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1. The representation of someone as existing or something as happening in other than chronological, proper, or historical order.
2. One that is out of its proper or chronological order, especially a person or practice that belongs to an earlier time: “A new age had plainly dawned, an age that made the institution of a segregated picnic seem an anachronism” (Henry Louis Gates, Jr.).
[French anachronisme, from New Latin anachronismus, from Late Greek anakhronismos, from anakhronizesthai, to be an anachronism : Greek ana-, ana- + Greek khronizein, to take time (from khronos, time).]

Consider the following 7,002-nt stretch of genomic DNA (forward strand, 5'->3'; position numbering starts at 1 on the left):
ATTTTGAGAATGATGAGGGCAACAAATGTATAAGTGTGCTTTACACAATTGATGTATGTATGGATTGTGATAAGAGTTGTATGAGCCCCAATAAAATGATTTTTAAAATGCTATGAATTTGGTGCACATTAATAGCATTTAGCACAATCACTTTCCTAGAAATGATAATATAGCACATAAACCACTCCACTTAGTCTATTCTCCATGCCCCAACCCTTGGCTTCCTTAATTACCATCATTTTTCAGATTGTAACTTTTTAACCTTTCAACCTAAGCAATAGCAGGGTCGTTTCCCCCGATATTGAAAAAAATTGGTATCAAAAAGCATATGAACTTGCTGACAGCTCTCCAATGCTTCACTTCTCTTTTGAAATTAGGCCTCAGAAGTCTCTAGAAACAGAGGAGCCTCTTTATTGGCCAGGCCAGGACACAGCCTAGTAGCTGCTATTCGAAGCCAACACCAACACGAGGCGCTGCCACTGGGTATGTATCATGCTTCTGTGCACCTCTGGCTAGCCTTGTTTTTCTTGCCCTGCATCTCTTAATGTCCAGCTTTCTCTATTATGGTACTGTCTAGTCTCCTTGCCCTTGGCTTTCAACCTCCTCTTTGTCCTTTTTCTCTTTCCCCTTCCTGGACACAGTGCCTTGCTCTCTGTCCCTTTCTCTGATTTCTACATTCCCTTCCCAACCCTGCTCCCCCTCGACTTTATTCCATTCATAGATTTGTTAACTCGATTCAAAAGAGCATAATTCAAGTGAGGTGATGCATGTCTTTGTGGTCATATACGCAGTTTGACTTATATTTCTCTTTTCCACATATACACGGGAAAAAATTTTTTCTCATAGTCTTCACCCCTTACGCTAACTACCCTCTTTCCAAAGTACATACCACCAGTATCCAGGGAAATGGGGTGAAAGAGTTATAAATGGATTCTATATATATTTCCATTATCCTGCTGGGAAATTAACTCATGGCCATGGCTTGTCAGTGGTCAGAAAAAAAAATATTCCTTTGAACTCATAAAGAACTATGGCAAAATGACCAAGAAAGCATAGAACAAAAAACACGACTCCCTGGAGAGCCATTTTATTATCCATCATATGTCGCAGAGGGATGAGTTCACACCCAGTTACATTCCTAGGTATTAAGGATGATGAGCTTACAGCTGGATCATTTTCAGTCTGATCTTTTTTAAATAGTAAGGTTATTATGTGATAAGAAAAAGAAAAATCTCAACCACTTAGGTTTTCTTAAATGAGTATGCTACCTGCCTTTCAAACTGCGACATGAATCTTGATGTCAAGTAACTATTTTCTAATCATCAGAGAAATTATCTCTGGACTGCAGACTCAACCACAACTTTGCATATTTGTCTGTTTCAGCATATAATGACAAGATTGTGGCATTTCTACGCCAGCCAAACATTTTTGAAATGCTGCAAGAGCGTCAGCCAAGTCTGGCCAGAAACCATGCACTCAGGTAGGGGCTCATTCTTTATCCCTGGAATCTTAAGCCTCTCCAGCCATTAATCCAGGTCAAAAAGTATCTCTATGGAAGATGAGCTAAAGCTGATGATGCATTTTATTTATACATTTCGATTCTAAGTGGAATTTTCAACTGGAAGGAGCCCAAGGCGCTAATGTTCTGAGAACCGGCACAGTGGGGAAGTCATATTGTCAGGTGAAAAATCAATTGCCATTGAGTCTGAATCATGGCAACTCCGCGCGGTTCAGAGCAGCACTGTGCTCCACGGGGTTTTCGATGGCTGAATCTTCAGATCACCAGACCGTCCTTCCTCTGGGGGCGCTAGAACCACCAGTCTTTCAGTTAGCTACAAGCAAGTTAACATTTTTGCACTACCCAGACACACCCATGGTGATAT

a·nach′ro·nis′tic, a·nach′ro·nous (-nəs) adj.
a·nach′ro·nis′ti·cal·ly, a·nach′ro·nous·ly adv.
American Heritage® Dictionary of the English Language, Fifth Edition. Copyright © 2016 by Houghton Mifflin Harcourt Publishing Company. Published by Houghton Mifflin Harcourt Publishing Company. All rights reserved.
in an anachronous manner
Collins English Dictionary – Complete and Unabridged, 12th Edition 2014 © HarperCollins Publishers 1991, 1994, 1998, 2000, 2003, 2006, 2007, 2009, 2011, 2014